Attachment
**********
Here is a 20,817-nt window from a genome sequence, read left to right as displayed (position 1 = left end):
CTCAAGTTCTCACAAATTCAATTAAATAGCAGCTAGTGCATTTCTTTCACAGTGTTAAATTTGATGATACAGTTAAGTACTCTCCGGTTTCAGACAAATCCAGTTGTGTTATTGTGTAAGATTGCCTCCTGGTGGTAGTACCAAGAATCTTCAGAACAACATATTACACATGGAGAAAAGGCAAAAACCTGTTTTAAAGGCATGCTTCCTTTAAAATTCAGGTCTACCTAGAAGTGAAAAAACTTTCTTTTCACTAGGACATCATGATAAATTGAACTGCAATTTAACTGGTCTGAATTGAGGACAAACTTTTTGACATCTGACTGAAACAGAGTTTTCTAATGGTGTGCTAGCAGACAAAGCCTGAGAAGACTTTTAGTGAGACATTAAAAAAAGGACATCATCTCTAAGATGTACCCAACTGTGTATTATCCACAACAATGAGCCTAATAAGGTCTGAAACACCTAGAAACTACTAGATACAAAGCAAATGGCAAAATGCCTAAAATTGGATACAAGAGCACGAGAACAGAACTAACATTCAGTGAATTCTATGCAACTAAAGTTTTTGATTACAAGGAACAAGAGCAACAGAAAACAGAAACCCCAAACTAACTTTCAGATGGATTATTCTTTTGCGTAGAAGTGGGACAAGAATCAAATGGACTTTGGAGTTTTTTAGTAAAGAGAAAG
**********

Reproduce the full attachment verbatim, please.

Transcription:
Here is a 20,817-nt window from a genome sequence, read left to right as displayed (position 1 = left end):
CTCAAGTTCTCACAAATTCAATTAAATAGCAGCTAGTGCATTTCTTTCACAGTGTTAAATTTGATGATACAGTTAAGTACTCTCCGGTTTCAGACAAATCCAGTTGTGTTATTGTGTAAGATTGCCTCCTGGTGGTAGTACCAAGAATCTTCAGAACAACATATTACACATGGAGAAAAGGCAAAAACCTGTTTTAAAGGCATGCTTCCTTTAAAATTCAGGTCTACCTAGAAGTGAAAAAACTTTCTTTTCACTAGGACATCATGATAAATTGAACTGCAATTTAACTGGTCTGAATTGAGGACAAACTTTTTGACATCTGACTGAAACAGAGTTTTCTAATGGTGTGCTAGCAGACAAAGCCTGAGAAGACTTTTAGTGAGACATTAAAAAAAGGACATCATCTCTAAGATGTACCCAACTGTGTATTATCCACAACAATGAGCCTAATAAGGTCTGAAACACCTAGAAACTACTAGATACAAAGCAAATGGCAAAATGCCTAAAATTGGATACAAGAGCACGAGAACAGAACTAACATTCAGTGAATTCTATGCAACTAAAGTTTTTGATTACAAGGAACAAGAGCAACAGAAAACAGAAACCCCAAACTAACTTTCAGATGGATTATTCTTTTGCGTAGAAGTGGGACAAGAATCAAATGGACTTTGGAGTTTTTTAGTAAAGAGAAAG